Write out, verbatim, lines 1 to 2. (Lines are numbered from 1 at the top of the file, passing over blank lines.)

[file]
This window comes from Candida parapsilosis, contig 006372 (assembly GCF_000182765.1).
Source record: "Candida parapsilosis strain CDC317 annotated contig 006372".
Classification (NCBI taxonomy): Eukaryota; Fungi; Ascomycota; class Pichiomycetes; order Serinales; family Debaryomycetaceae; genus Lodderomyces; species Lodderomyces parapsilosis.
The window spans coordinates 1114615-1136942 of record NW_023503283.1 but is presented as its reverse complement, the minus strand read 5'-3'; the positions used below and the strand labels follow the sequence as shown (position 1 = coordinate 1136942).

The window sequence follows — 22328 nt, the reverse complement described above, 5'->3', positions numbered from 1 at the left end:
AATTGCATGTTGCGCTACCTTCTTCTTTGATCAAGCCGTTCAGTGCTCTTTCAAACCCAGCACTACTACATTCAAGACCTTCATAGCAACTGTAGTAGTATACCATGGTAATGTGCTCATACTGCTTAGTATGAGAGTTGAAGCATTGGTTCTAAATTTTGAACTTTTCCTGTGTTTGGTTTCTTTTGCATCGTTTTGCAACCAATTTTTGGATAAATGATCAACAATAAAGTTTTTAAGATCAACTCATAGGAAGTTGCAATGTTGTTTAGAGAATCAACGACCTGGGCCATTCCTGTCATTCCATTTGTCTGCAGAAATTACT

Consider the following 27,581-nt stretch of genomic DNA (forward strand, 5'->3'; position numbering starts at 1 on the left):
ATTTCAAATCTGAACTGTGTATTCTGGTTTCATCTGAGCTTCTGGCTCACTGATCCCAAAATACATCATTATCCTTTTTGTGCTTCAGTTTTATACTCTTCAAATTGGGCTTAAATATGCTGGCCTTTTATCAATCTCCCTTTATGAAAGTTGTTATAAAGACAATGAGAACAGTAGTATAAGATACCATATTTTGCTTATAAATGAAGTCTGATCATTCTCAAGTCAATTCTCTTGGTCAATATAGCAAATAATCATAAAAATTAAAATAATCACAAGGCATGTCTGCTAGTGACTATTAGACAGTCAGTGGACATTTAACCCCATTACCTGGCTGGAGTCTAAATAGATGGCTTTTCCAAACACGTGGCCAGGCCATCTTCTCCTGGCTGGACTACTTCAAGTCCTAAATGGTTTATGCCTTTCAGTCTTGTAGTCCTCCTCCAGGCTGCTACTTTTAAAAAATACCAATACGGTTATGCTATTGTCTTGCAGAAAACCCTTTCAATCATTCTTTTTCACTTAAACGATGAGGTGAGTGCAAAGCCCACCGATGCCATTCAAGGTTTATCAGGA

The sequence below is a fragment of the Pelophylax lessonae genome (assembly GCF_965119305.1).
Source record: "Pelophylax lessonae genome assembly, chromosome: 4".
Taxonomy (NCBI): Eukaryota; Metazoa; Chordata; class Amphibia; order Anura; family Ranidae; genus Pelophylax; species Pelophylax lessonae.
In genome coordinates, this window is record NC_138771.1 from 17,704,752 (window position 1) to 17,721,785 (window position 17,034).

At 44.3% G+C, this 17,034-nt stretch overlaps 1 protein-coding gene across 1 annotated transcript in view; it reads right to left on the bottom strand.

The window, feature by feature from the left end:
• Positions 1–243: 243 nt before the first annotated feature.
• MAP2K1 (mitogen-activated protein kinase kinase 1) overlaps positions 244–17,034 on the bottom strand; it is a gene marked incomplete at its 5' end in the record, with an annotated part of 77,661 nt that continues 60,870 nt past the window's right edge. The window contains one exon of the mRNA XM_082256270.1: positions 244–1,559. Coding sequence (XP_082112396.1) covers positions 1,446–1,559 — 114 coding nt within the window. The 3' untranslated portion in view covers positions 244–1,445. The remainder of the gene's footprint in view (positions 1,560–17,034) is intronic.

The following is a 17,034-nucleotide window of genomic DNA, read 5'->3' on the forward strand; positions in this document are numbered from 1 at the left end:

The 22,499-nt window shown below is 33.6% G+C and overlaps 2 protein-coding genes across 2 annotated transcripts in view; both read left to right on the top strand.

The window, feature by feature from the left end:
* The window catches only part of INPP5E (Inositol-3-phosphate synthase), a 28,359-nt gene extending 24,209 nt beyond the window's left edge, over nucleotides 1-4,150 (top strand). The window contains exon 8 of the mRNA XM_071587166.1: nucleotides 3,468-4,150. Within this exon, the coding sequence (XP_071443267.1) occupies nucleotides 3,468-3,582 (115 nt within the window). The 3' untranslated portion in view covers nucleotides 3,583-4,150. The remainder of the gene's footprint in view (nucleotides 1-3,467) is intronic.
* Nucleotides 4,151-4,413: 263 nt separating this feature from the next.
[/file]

This window comes from Candida parapsilosis, contig 006372 (assembly GCF_000182765.1).
Source record: "Candida parapsilosis strain CDC317 annotated contig 006372".